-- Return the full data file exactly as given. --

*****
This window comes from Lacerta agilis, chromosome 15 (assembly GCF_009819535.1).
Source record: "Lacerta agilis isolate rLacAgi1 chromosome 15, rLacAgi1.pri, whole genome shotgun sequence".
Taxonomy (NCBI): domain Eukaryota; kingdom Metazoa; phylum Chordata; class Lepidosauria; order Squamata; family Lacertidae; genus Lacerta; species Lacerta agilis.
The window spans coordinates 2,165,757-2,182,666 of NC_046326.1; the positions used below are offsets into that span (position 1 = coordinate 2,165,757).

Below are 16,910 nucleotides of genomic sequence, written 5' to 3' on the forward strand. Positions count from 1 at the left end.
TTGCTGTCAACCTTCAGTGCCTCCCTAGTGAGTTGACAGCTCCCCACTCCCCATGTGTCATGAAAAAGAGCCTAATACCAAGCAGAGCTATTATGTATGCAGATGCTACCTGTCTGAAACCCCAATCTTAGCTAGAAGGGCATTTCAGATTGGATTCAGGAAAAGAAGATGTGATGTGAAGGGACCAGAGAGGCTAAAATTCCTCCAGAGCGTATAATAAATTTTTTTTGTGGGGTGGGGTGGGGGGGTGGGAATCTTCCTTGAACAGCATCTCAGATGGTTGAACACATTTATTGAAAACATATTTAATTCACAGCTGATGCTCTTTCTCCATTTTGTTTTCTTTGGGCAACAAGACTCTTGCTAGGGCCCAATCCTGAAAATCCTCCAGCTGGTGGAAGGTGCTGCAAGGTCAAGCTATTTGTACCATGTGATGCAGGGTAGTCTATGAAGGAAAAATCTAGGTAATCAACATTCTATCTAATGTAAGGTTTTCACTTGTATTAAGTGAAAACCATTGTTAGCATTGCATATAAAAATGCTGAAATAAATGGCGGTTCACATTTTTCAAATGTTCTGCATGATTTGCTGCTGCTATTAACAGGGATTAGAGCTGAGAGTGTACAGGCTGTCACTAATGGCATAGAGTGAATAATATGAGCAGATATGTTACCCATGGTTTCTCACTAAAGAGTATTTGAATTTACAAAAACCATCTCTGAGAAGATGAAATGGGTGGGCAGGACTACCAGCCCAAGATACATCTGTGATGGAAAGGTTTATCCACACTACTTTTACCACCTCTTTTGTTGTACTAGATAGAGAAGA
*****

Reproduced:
This window comes from Lacerta agilis, chromosome 15 (assembly GCF_009819535.1).
Source record: "Lacerta agilis isolate rLacAgi1 chromosome 15, rLacAgi1.pri, whole genome shotgun sequence".
Taxonomy (NCBI): domain Eukaryota; kingdom Metazoa; phylum Chordata; class Lepidosauria; order Squamata; family Lacertidae; genus Lacerta; species Lacerta agilis.
The window spans coordinates 2,165,757-2,182,666 of NC_046326.1; the positions used below are offsets into that span (position 1 = coordinate 2,165,757).

Below are 16,910 nucleotides of genomic sequence, written 5' to 3' on the forward strand. Positions count from 1 at the left end.
TTGCTGTCAACCTTCAGTGCCTCCCTAGTGAGTTGACAGCTCCCCACTCCCCATGTGTCATGAAAAAGAGCCTAATACCAAGCAGAGCTATTATGTATGCAGATGCTACCTGTCTGAAACCCCAATCTTAGCTAGAAGGGCATTTCAGATTGGATTCAGGAAAAGAAGATGTGATGTGAAGGGACCAGAGAGGCTAAAATTCCTCCAGAGCGTATAATAAATTTTTTTTGTGGGGTGGGGTGGGGGGGTGGGAATCTTCCTTGAACAGCATCTCAGATGGTTGAACACATTTATTGAAAACATATTTAATTCACAGCTGATGCTCTTTCTCCATTTTGTTTTCTTTGGGCAACAAGACTCTTGCTAGGGCCCAATCCTGAAAATCCTCCAGCTGGTGGAAGGTGCTGCAAGGTCAAGCTATTTGTACCATGTGATGCAGGGTAGTCTATGAAGGAAAAATCTAGGTAATCAACATTCTATCTAATGTAAGGTTTTCACTTGTATTAAGTGAAAACCATTGTTAGCATTGCATATAAAAATGCTGAAATAAATGGCGGTTCACATTTTTCAAATGTTCTGCATGATTTGCTGCTGCTATTAACAGGGATTAGAGCTGAGAGTGTACAGGCTGTCACTAATGGCATAGAGTGAATAATATGAGCAGATATGTTACCCATGGTTTCTCACTAAAGAGTATTTGAATTTACAAAAACCATCTCTGAGAAGATGAAATGGGTGGGCAGGACTACCAGCCCAAGATACATCTGTGATGGAAAGGTTTATCCACACTACTTTTACCACCTCTTTTGTTGTACTAGATAGAGAAGA